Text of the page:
Rules to control crowds of swimmers, manatees in Florida springs
By Letitia Stein
TAMPA, Fla. (Reuters) - Tourists may keep swimming this winter with endangered Florida manatees in cramped Three Sisters Springs under new rules announced by federal wildlife managers on Thursday to protect the beloved "sea cows" coming to the U.S. sanctuary to warm up.
The U.S. Fish and Wildlife Service hopes the measures will control crowding in the springs, where hundreds of manatees seek refuge during cold snaps, often drawing equally large numbers of snorkelers and kayakers.
The congestion can lead to accidental bumps and kicks to the gentle sea mammal, which during cold snaps seek warmth in the spring waters that constantly stay 72 Fahrenheit.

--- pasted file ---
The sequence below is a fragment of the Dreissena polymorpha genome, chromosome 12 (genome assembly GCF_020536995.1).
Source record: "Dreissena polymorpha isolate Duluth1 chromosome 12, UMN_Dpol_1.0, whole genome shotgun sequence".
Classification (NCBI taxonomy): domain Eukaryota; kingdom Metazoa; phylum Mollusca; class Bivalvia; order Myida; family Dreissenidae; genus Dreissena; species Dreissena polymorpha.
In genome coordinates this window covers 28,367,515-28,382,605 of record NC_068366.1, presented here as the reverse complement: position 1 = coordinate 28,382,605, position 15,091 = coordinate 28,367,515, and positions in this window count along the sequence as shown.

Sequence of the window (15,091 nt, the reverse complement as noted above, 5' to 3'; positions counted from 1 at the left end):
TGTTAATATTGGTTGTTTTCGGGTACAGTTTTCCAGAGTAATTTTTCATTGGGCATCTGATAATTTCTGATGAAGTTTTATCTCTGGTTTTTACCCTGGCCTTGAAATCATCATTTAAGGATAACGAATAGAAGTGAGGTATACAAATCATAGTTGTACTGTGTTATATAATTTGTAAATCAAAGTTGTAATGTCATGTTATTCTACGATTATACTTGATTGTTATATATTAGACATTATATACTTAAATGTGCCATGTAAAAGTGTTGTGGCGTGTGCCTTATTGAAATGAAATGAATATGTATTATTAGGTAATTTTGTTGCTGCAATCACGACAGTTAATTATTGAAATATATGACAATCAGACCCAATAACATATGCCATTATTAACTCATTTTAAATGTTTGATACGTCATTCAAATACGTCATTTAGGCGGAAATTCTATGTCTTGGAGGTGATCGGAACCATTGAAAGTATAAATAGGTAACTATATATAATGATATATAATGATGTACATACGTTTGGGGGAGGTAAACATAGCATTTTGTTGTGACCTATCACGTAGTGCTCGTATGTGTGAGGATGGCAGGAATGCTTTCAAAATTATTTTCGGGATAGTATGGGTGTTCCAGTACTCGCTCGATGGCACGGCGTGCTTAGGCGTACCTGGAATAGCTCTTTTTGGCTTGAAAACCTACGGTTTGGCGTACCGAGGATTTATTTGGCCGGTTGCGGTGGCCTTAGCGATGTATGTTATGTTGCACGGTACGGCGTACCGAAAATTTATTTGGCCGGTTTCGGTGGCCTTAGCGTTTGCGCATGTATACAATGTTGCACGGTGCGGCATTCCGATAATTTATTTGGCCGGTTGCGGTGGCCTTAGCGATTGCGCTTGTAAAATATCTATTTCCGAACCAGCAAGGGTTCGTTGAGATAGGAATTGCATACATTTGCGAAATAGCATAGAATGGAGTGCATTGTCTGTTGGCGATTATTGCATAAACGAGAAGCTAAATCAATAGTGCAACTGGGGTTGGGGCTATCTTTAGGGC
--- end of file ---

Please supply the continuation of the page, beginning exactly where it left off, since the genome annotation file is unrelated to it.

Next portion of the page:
"Three Sisters Springs has become an increasingly popular area, both for manatees and for visitors," said refuge manager Andrew Gude in a call with reporters.
On extremely cold days this year, the springs have seen 500 manatees, he said. In such conditions, wildlife officers have closed the waters to swimmers.
Now even on days when the springs remain open, swimmers will be prohibited from two popular areas within the 1.5 acre springs, which are part of the Crystal River National Wildlife Refuge, located north of Tampa.
Regulators dropped a proposal to restrict swimmers to the warmer hours of the day, from 10 a.m. to 5 p.m. Refuge managers said they realized that the tidal flow patterns were more important to the manatees than the daily temperature cycle.
Additionally, paddlers will be asked to tie up their kayaks and canoes at the entrance, then swim into the springs. Continued...